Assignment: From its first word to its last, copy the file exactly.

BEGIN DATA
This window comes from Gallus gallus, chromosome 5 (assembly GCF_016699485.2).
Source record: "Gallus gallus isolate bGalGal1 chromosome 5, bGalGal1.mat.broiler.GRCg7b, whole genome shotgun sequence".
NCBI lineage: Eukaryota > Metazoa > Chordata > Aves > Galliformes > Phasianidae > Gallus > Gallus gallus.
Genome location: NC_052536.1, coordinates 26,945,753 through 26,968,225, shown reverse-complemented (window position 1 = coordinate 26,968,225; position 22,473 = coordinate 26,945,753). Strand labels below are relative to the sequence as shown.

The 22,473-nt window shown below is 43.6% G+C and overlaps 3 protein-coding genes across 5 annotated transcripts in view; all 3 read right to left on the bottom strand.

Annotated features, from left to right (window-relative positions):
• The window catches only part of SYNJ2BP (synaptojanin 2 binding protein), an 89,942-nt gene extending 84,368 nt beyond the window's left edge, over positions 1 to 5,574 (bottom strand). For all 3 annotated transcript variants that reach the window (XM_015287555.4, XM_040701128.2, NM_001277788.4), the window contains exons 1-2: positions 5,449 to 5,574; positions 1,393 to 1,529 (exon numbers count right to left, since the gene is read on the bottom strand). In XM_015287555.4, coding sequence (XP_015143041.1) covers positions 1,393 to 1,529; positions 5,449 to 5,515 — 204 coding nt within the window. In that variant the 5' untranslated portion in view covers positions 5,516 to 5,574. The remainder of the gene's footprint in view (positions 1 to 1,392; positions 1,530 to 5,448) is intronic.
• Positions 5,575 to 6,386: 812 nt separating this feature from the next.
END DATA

This window comes from Gallus gallus, chromosome 5 (assembly GCF_016699485.2).
Source record: "Gallus gallus isolate bGalGal1 chromosome 5, bGalGal1.mat.broiler.GRCg7b, whole genome shotgun sequence".
NCBI lineage: Eukaryota > Metazoa > Chordata > Aves > Galliformes > Phasianidae > Gallus > Gallus gallus.
Genome location: NC_052536.1, coordinates 26,945,753 through 26,968,225, shown reverse-complemented (window position 1 = coordinate 26,968,225; position 22,473 = coordinate 26,945,753). Strand labels below are relative to the sequence as shown.

The 22,473-nt window shown below is 43.6% G+C and overlaps 3 protein-coding genes across 5 annotated transcripts in view; all 3 read right to left on the bottom strand.

Annotated features, from left to right (window-relative positions):
• The window catches only part of SYNJ2BP (synaptojanin 2 binding protein), an 89,942-nt gene extending 84,368 nt beyond the window's left edge, over positions 1 to 5,574 (bottom strand). For all 3 annotated transcript variants that reach the window (XM_015287555.4, XM_040701128.2, NM_001277788.4), the window contains exons 1-2: positions 5,449 to 5,574; positions 1,393 to 1,529 (exon numbers count right to left, since the gene is read on the bottom strand). In XM_015287555.4, coding sequence (XP_015143041.1) covers positions 1,393 to 1,529; positions 5,449 to 5,515 — 204 coding nt within the window. In that variant the 5' untranslated portion in view covers positions 5,516 to 5,574. The remainder of the gene's footprint in view (positions 1 to 1,392; positions 1,530 to 5,448) is intronic.
• Positions 5,575 to 6,386: 812 nt separating this feature from the next.